I’m gradually working my way through all the 100-plus editions of the podcast. Some are not relevant because they are designed for people who want to monetise their site or have a self-hosted domain. But one piece of advice I’ve started to follow is about improving old content.

Darren, the guy behind Pro-Blogger says he has a weekly habit to revisit old posts and assess if they can be improved – maybe redirecting links to more recent content, adding new ones or updating the content with more current information.   His point is a few minutes spent on tweaks can mean readers get a better experience of the site. Plus each time you refresh the page, it is crawled by Google so you get more chance your site will be included in search engine results.

I’ve started with my posts from year one of the blog. What an eye-opener that has been. When I started back in 2012 I really didn’t know a) how to blog b)how to write a good review. So the early posts were very insubstantial. No links, no formatting of text to help guide readers around the page more easily, no photos to break up the text. These are all changes I’ve been making over the past week. I’ve also changed categories, tags and headings. Often I’m making small cosmetic changes such as ensuring consistency in the format and colour used for headings and book titles. I don’t want to alter the actual content unless I think a reader would get to the end of it and wonder why they bothered wasting their time. So with a few of them got more of an overhaul – like my first Booker prize title review The Elected Member by Bernice Rubens where I combined the review with some earlier published content about the author.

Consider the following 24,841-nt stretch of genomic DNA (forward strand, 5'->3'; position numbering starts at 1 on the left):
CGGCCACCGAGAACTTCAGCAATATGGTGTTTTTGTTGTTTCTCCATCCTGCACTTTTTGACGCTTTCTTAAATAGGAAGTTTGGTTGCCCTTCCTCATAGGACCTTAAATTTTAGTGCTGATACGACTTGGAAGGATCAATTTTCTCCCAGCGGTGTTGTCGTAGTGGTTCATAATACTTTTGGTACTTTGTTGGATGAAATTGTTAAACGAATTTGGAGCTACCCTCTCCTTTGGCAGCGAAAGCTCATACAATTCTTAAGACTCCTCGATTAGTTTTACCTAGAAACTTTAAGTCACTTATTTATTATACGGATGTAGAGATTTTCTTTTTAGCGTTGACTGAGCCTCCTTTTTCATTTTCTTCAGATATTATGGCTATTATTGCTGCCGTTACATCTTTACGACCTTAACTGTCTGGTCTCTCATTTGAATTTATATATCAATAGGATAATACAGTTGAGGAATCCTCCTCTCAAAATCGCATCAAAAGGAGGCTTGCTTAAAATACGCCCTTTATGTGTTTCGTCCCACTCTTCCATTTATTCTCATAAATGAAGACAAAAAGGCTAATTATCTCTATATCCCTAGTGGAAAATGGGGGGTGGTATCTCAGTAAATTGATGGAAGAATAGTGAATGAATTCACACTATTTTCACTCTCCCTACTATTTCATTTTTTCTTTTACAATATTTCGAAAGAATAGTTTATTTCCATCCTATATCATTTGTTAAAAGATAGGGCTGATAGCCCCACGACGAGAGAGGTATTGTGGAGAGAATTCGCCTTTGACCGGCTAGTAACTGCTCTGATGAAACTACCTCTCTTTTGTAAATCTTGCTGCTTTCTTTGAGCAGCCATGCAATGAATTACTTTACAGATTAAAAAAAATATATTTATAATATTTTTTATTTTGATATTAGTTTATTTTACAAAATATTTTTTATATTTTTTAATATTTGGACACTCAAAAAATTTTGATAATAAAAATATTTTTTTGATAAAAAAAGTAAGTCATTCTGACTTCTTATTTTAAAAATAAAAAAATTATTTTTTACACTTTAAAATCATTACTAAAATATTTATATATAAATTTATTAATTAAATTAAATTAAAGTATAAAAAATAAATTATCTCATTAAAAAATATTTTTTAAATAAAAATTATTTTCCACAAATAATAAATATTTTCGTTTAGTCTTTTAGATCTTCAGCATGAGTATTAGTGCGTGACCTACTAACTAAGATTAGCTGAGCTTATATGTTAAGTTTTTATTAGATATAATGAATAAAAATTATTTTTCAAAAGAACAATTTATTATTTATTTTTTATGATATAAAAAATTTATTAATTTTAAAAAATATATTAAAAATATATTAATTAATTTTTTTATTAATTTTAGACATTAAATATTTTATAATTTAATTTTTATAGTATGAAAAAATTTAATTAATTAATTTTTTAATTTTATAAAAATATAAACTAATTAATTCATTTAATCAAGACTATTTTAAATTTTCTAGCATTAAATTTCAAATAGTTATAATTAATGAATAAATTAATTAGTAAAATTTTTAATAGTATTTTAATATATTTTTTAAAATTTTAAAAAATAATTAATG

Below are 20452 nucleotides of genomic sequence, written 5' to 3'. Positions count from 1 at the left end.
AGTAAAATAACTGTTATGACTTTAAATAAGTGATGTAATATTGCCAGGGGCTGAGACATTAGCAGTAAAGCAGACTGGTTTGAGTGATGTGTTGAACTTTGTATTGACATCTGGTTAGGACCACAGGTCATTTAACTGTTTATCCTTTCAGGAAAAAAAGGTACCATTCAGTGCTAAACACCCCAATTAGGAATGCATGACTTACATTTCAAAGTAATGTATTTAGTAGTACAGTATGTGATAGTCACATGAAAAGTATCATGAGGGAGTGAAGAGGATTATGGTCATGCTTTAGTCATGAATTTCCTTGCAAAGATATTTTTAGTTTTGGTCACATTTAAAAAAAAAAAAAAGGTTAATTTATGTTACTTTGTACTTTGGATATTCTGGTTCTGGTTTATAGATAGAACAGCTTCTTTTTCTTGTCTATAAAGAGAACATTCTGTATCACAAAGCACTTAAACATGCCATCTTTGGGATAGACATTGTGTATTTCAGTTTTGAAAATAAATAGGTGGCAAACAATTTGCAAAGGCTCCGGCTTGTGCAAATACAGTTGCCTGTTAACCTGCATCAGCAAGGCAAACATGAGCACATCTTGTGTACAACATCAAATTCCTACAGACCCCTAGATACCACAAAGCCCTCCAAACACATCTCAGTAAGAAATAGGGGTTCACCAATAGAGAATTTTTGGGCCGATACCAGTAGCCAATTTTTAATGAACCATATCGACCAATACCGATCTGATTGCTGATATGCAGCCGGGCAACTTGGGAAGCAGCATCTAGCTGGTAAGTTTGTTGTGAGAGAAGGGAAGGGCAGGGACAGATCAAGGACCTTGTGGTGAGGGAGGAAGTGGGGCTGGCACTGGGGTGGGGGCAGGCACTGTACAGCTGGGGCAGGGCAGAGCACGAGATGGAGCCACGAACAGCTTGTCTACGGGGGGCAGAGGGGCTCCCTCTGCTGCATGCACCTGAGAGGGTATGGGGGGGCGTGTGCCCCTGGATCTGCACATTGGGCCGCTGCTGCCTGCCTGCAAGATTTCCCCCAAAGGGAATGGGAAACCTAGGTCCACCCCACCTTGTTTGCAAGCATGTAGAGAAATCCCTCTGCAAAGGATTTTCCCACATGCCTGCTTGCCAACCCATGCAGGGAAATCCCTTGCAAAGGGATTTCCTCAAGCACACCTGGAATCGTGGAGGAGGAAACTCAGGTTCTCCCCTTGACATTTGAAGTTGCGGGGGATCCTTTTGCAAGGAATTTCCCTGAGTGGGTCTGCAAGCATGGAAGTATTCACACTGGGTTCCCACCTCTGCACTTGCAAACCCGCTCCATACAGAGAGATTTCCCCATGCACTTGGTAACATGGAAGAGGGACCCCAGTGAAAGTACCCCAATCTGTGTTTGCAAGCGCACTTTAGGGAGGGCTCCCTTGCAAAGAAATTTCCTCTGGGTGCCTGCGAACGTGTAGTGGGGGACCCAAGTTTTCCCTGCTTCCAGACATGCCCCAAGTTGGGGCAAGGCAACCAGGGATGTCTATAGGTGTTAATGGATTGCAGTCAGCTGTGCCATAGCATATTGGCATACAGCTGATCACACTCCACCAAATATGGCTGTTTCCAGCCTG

I’ll finish 2012 by the end of the week and then move onto the next 12 months. It’s something I can do easily in about 20 minutes per post and watch TV at the same time.

One positive thing has come out of this exercise – it’s shown me than in five years though I still consider myself to be still very much a learner, I have definitely improved.

How are your blogging skills?

Though I’ve learned a lot in the last five years there are still aspects of blogging that mystify me so I’ve been making a conscious effort to learn how to fix issues and some new techniques. What have you learned recently that has made a difference to your own blogging?